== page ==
There are a number of old sayings about learning to understand another by walking in their shoes, moccasins, or sandals. Since those sayings cross quite a few cultures and were even turned into an Elvis Presley song—“Walk a Mile in My Shoes”—maybe edtech leaders need to consider the concept behind the saying. When IT leaders make decisions regarding changes to systems, it is essential to consider the perspectives of the end users in change management.
When I was an IT manager, the concept of change management was essential in determining when we would propagate upgrades or shifts to new systems. The migration from installed software to web-based applications like Google Apps and Word 365 have taken much of that control away from local IT leaders.
Related content: Why should schools change?
However, the concepts behind orderly and thoughtful change management are still important and need to be given due consideration by IT leadership.
Timing is everything
For instance, when making changes to enhance security that may require two-step authentication, consider the best time to implement such a change. Most users will understand the need for enhanced security in today’s cyber-climate. Instituting a change that may separate a number of users from their materials would be best implemented at the beginning of a semester or over a summer break. Instituting such a change the Friday before finals week would be a poor choice and create undue hardship for users and the IT support staff who will have to deal with staff more panicked than normal when locked out of their accounts. Historically, we upgraded end-user software packages only during the summer or, if absolutely necessary, during winter break. We always believed that gave the staff and students the best opportunity to adjust to the new versions of the software.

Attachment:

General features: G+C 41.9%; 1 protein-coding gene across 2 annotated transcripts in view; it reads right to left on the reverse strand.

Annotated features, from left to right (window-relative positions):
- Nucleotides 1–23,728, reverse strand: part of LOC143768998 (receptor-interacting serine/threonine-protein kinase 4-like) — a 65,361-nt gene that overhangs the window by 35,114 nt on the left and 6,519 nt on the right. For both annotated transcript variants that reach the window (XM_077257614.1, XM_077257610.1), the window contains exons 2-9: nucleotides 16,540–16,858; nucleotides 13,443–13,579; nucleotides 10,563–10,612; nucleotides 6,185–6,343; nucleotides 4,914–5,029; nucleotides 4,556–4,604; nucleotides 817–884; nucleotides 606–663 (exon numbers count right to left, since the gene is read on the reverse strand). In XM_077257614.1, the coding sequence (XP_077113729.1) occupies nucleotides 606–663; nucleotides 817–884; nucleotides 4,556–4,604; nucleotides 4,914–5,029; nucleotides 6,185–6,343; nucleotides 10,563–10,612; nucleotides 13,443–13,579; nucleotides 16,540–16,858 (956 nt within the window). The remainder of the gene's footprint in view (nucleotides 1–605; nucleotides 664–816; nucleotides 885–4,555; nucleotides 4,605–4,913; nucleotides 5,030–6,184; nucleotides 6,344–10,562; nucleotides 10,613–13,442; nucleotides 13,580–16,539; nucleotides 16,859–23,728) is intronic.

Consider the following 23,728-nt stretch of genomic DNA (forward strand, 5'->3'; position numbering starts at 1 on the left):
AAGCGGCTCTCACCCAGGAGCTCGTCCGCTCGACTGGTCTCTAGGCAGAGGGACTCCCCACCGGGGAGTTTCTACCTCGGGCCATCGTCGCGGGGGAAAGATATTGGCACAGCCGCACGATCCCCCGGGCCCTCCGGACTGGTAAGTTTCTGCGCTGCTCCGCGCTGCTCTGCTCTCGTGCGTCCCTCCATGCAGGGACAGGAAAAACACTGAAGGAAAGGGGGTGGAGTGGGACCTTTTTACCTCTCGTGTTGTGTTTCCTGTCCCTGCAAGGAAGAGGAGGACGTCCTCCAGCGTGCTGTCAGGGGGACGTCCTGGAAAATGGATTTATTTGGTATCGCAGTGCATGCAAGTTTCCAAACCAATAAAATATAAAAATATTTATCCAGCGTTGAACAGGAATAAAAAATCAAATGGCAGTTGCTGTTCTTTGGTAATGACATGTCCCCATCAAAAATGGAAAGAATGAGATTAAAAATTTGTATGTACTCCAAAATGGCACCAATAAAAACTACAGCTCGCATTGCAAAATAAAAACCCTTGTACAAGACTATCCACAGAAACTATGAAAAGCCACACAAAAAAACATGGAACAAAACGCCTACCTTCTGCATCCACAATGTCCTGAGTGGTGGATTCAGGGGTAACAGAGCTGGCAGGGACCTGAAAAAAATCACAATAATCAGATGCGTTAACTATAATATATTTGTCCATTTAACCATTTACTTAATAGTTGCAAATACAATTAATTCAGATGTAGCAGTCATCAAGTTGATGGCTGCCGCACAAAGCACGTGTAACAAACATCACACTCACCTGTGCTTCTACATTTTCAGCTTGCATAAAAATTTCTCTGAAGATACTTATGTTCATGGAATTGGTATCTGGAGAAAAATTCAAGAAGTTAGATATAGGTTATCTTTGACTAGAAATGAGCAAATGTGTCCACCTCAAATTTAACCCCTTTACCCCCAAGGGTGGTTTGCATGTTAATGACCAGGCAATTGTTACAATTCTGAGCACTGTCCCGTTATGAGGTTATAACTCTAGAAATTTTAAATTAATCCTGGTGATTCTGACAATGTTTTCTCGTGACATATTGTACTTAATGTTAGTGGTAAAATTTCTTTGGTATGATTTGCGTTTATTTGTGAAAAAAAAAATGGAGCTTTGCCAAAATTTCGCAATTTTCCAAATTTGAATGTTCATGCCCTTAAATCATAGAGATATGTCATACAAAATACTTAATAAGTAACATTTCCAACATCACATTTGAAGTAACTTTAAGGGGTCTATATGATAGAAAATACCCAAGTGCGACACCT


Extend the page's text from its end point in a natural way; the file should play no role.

When I received pushback on waiting to make such a change from another IT manager, he said, “I have to deal with new upgrades and changes to the systems all the time! Why can’t the end users deal with it?” I responded that we were IT professionals and used to the inherent fluidity of the IT world; many of our end users are not as comfortable with change and feel high levels of anxiety in making changes midway through their courses.
TLC makes a difference
Another key to change management is to ensure that the necessary training aids and supports are in place. When making a minor change to our departmental file-sharing system, I created a short instructional video, provided a face-to-face training session that included hard-copy instructions, and offered desk-side training for several team members. In addition, I gave a hard copy of the instructional handout to everyone who couldn’t attend the face-to-face training.
We also provided online training opportunities through a commercial service for those seeking additional assistance. One of my colleagues thought I was overdoing it in providing supports. “This is not a big deal,” he told me. But several other staff members expressed appreciation for the multiple ways support was provided.
Don’t assume that all staff will view a change as “minor.” Some will see it as a much larger issue. To some, juggling the binary 0s & 1s might as well be magic; they see it as unfathomable. Even as technology becomes infused in all aspects of our professional lives, we need to remember that many of our staff and students have much less comfort in responding to changes in their technology environment than we do as edtech leaders. We need to remember those perspectives as we plan and implement change across our systems.